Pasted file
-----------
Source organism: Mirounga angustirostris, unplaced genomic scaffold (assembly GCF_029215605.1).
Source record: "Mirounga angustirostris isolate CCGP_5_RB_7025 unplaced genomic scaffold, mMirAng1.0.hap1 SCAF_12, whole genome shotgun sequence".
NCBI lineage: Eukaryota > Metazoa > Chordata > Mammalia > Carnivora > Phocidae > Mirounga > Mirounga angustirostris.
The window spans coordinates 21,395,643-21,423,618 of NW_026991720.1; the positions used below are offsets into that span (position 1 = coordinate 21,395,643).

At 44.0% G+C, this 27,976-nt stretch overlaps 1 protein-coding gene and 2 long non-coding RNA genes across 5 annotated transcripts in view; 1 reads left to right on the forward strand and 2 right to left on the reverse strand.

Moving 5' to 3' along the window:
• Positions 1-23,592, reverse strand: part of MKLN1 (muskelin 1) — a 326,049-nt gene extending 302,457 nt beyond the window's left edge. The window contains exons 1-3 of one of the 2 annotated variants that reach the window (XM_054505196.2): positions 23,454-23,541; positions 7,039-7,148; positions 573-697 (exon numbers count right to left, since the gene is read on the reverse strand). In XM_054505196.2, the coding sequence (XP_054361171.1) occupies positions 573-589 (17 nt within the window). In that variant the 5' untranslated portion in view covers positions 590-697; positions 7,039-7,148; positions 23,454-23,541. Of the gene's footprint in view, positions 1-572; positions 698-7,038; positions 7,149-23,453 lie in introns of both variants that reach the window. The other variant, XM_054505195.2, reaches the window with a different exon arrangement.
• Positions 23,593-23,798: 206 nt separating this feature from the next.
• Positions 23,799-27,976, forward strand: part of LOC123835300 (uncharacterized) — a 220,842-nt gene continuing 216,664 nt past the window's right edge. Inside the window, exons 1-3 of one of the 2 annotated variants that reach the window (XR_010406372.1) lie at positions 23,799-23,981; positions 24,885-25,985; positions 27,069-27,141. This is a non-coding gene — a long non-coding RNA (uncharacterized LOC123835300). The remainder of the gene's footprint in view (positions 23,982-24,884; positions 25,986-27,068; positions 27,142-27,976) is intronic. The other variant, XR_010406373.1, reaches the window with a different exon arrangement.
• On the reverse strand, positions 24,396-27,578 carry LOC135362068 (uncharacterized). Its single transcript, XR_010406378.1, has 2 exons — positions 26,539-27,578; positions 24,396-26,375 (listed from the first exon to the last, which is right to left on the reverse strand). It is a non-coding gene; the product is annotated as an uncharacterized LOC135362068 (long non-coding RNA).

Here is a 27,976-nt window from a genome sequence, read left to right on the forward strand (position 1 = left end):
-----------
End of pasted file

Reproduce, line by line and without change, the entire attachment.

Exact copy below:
Source organism: Mirounga angustirostris, unplaced genomic scaffold (assembly GCF_029215605.1).
Source record: "Mirounga angustirostris isolate CCGP_5_RB_7025 unplaced genomic scaffold, mMirAng1.0.hap1 SCAF_12, whole genome shotgun sequence".
NCBI lineage: Eukaryota > Metazoa > Chordata > Mammalia > Carnivora > Phocidae > Mirounga > Mirounga angustirostris.
The window spans coordinates 21,395,643-21,423,618 of NW_026991720.1; the positions used below are offsets into that span (position 1 = coordinate 21,395,643).

At 44.0% G+C, this 27,976-nt stretch overlaps 1 protein-coding gene and 2 long non-coding RNA genes across 5 annotated transcripts in view; 1 reads left to right on the forward strand and 2 right to left on the reverse strand.

Moving 5' to 3' along the window:
• Positions 1-23,592, reverse strand: part of MKLN1 (muskelin 1) — a 326,049-nt gene extending 302,457 nt beyond the window's left edge. The window contains exons 1-3 of one of the 2 annotated variants that reach the window (XM_054505196.2): positions 23,454-23,541; positions 7,039-7,148; positions 573-697 (exon numbers count right to left, since the gene is read on the reverse strand). In XM_054505196.2, the coding sequence (XP_054361171.1) occupies positions 573-589 (17 nt within the window). In that variant the 5' untranslated portion in view covers positions 590-697; positions 7,039-7,148; positions 23,454-23,541. Of the gene's footprint in view, positions 1-572; positions 698-7,038; positions 7,149-23,453 lie in introns of both variants that reach the window. The other variant, XM_054505195.2, reaches the window with a different exon arrangement.
• Positions 23,593-23,798: 206 nt separating this feature from the next.
• Positions 23,799-27,976, forward strand: part of LOC123835300 (uncharacterized) — a 220,842-nt gene continuing 216,664 nt past the window's right edge. Inside the window, exons 1-3 of one of the 2 annotated variants that reach the window (XR_010406372.1) lie at positions 23,799-23,981; positions 24,885-25,985; positions 27,069-27,141. This is a non-coding gene — a long non-coding RNA (uncharacterized LOC123835300). The remainder of the gene's footprint in view (positions 23,982-24,884; positions 25,986-27,068; positions 27,142-27,976) is intronic. The other variant, XR_010406373.1, reaches the window with a different exon arrangement.
• On the reverse strand, positions 24,396-27,578 carry LOC135362068 (uncharacterized). Its single transcript, XR_010406378.1, has 2 exons — positions 26,539-27,578; positions 24,396-26,375 (listed from the first exon to the last, which is right to left on the reverse strand). It is a non-coding gene; the product is annotated as an uncharacterized LOC135362068 (long non-coding RNA).

Here is a 27,976-nt window from a genome sequence, read left to right on the forward strand (position 1 = left end):